Finding Your Ancestors in the Cemetery

To the average person cemeteries can represent a place to completely avoid, revere, find solace or perhaps a little of all that depending on the mood. But to a genealogist, a cemetery represents a place where significant family information can be discovered. For me, even before becoming a genealogist, graveyards were most definitely a place strongly associated with family. Possibly because my mom took my brother and I to cemeteries so much as children to visit relatives who had passed away. Later as a young woman, I gained an additional insight into graveyards after working with a land surveyor laying…

Continue Reading

The Adopted Genealogist

                        For most people, figuring out where you came from is just a matter of asking mom or dad or any other member of the family. Sure you might not get a full family tree back to the 1500s, but at least there’s a good chance you’ll get some idea of a starting point from which you can begin your genealogy research. But for many of us who were adopted, it’s not such a simple matter. However, adoption and the challenges it poses do not have to be reasons…

Continue Reading

Genealogy Resources: Family Search Website – Part 2

This article is a follow-up to my last post about the FamilySearch.org website and covers some of the remaining features offered by the site. First we’ll go through the Family Tree section of the site. You can get to this by clicking the “Family Tree” button on the home page. Doing so takes you to an interactive tree where you can begin adding your family. When you click the prompt in a box to add someone, FamilySearch offers you a template with space to fill in a name and life event such as birth, marriage, or death. You can also add the names of parents…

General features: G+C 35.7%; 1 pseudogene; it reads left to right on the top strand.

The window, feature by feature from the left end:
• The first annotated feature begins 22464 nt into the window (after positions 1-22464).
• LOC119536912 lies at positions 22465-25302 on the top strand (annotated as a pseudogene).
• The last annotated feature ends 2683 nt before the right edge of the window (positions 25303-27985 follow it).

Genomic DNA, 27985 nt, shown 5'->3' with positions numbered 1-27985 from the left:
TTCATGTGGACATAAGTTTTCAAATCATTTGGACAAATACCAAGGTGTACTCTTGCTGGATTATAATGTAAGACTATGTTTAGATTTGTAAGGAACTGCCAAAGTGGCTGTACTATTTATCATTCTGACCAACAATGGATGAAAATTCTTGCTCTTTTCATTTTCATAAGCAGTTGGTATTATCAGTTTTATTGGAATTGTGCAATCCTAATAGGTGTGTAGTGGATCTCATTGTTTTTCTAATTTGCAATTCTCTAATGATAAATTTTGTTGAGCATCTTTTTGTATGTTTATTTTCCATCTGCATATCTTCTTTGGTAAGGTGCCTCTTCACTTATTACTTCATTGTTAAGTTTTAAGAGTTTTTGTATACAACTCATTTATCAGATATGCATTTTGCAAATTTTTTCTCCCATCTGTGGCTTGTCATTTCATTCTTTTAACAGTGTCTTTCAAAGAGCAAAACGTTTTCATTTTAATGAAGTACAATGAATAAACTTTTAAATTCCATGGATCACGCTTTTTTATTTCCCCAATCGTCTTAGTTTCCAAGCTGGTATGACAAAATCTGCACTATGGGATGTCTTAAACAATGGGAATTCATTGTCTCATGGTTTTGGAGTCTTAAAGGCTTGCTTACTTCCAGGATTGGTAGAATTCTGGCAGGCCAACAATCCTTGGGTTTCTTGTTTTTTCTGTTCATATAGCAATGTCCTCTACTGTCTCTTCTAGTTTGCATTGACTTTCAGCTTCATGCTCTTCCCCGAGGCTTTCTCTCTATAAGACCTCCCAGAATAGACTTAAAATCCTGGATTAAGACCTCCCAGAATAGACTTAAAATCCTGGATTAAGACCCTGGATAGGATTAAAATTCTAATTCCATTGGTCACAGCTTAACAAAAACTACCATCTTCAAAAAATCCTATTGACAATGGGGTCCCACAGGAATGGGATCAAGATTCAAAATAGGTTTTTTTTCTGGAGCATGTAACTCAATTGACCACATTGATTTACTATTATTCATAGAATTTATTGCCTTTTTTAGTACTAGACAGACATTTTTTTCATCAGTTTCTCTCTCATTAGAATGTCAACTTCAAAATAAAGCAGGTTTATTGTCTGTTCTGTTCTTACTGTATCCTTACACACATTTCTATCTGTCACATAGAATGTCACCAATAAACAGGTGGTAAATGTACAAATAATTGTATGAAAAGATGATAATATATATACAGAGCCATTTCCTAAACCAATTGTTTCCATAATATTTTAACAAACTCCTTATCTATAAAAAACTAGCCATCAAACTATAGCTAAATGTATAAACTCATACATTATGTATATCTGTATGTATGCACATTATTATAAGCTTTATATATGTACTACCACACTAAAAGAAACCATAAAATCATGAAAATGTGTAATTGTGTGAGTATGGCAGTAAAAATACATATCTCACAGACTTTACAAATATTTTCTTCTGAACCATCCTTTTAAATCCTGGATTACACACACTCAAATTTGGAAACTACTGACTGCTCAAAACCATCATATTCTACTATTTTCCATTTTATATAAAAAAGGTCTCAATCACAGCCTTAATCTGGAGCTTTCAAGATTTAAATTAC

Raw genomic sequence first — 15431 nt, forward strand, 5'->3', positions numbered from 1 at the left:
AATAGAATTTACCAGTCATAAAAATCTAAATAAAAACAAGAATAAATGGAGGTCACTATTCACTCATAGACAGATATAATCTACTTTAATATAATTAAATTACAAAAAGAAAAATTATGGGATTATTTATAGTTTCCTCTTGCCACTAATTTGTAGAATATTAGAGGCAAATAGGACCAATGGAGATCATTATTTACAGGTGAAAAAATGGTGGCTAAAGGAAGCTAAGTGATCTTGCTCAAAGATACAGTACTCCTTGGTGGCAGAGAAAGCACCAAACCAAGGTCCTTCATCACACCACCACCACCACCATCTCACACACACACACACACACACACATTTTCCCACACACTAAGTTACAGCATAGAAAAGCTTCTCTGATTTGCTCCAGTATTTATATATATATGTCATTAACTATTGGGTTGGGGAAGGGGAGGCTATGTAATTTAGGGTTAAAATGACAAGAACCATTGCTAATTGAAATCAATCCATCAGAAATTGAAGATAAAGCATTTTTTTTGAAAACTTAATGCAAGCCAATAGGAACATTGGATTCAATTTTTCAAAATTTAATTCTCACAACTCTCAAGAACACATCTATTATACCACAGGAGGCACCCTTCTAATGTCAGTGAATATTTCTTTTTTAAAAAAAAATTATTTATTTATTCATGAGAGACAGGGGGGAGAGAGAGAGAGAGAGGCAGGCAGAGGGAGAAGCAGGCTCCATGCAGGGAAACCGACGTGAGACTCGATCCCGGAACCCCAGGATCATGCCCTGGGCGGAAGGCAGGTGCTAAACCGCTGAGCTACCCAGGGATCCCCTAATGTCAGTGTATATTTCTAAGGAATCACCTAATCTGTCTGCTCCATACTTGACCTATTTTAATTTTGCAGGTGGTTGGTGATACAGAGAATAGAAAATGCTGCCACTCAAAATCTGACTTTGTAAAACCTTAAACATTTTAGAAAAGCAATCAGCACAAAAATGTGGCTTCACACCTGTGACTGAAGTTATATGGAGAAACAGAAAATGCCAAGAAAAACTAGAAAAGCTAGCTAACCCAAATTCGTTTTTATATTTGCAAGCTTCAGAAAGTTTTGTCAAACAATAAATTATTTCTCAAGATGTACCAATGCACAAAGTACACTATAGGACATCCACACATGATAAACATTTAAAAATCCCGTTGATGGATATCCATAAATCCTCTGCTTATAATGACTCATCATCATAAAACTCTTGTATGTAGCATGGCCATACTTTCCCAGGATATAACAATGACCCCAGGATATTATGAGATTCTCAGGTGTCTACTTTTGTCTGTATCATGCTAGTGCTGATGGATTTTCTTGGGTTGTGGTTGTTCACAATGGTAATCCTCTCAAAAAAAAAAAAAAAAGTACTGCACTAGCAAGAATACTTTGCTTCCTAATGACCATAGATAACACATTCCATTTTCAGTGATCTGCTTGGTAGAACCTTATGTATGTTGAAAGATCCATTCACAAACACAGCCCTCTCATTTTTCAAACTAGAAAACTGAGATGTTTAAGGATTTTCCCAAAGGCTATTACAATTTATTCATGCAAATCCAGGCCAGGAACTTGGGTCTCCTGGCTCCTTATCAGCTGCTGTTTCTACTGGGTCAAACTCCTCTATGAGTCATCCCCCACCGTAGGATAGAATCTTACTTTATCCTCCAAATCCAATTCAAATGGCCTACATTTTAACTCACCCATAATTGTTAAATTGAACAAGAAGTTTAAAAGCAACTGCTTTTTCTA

Continue Reading

Genealogy Resources: Family Search Website – Part 1

In an earlier post I brought FamilySearch as one site offering cloud-based family tree services to genealogists. But that is only one aspect of what FamilySearch offers. So in this article, I’m going to share a few of the other features and benefits you’ll find on the site. Then, the rest of the services will be discussed in the next post or two.  Before I begin, I will preface this information by saying FamilySearch has been in constant change over the last year or so as they roll out new services. Because of this, what you see below might change again at some…

Continue Reading

Another Census Infographic – the Census over Time

The Census Bureau recently released another infographic illustrating the census over time. For each decade it describes the changes in the way data was collected. You can click the image below to go to the Census Bureau page and pick up your own copy of this in pdf or txt form.   [Source: U.S. Census Bureau]  

Civil War Resources – The Battle of Gettysburg